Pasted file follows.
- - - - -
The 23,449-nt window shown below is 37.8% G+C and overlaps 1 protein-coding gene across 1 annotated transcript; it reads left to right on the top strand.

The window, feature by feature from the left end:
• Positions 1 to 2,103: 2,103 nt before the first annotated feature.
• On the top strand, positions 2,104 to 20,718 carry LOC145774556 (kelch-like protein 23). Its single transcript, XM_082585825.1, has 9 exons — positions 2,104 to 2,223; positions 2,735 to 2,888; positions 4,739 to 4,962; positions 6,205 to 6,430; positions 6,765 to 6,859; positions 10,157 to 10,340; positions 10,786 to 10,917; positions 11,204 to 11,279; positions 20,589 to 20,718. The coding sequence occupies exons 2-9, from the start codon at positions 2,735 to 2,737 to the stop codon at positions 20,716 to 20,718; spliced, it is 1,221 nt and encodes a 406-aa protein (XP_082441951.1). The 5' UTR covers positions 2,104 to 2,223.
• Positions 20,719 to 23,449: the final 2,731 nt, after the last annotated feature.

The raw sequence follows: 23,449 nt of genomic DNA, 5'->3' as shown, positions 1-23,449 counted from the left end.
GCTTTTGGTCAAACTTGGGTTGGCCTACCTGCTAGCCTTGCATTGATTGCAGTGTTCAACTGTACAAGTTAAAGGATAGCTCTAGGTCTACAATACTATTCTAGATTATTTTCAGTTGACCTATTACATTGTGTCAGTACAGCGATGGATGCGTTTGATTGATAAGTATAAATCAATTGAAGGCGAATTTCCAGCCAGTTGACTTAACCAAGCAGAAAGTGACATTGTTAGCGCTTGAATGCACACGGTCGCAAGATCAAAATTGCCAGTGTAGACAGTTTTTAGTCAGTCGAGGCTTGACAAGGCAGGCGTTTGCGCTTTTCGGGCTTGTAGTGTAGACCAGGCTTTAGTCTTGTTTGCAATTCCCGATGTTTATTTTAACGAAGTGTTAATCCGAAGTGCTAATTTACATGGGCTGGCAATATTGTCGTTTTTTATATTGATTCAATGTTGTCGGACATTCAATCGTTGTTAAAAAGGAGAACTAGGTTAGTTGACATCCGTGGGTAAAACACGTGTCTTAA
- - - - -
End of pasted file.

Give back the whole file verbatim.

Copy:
The 23,449-nt window shown below is 37.8% G+C and overlaps 1 protein-coding gene across 1 annotated transcript; it reads left to right on the top strand.

The window, feature by feature from the left end:
• Positions 1 to 2,103: 2,103 nt before the first annotated feature.
• On the top strand, positions 2,104 to 20,718 carry LOC145774556 (kelch-like protein 23). Its single transcript, XM_082585825.1, has 9 exons — positions 2,104 to 2,223; positions 2,735 to 2,888; positions 4,739 to 4,962; positions 6,205 to 6,430; positions 6,765 to 6,859; positions 10,157 to 10,340; positions 10,786 to 10,917; positions 11,204 to 11,279; positions 20,589 to 20,718. The coding sequence occupies exons 2-9, from the start codon at positions 2,735 to 2,737 to the stop codon at positions 20,716 to 20,718; spliced, it is 1,221 nt and encodes a 406-aa protein (XP_082441951.1). The 5' UTR covers positions 2,104 to 2,223.
• Positions 20,719 to 23,449: the final 2,731 nt, after the last annotated feature.

The raw sequence follows: 23,449 nt of genomic DNA, 5'->3' as shown, positions 1-23,449 counted from the left end.
GCTTTTGGTCAAACTTGGGTTGGCCTACCTGCTAGCCTTGCATTGATTGCAGTGTTCAACTGTACAAGTTAAAGGATAGCTCTAGGTCTACAATACTATTCTAGATTATTTTCAGTTGACCTATTACATTGTGTCAGTACAGCGATGGATGCGTTTGATTGATAAGTATAAATCAATTGAAGGCGAATTTCCAGCCAGTTGACTTAACCAAGCAGAAAGTGACATTGTTAGCGCTTGAATGCACACGGTCGCAAGATCAAAATTGCCAGTGTAGACAGTTTTTAGTCAGTCGAGGCTTGACAAGGCAGGCGTTTGCGCTTTTCGGGCTTGTAGTGTAGACCAGGCTTTAGTCTTGTTTGCAATTCCCGATGTTTATTTTAACGAAGTGTTAATCCGAAGTGCTAATTTACATGGGCTGGCAATATTGTCGTTTTTTATATTGATTCAATGTTGTCGGACATTCAATCGTTGTTAAAAAGGAGAACTAGGTTAGTTGACATCCGTGGGTAAAACACGTGTCTTAA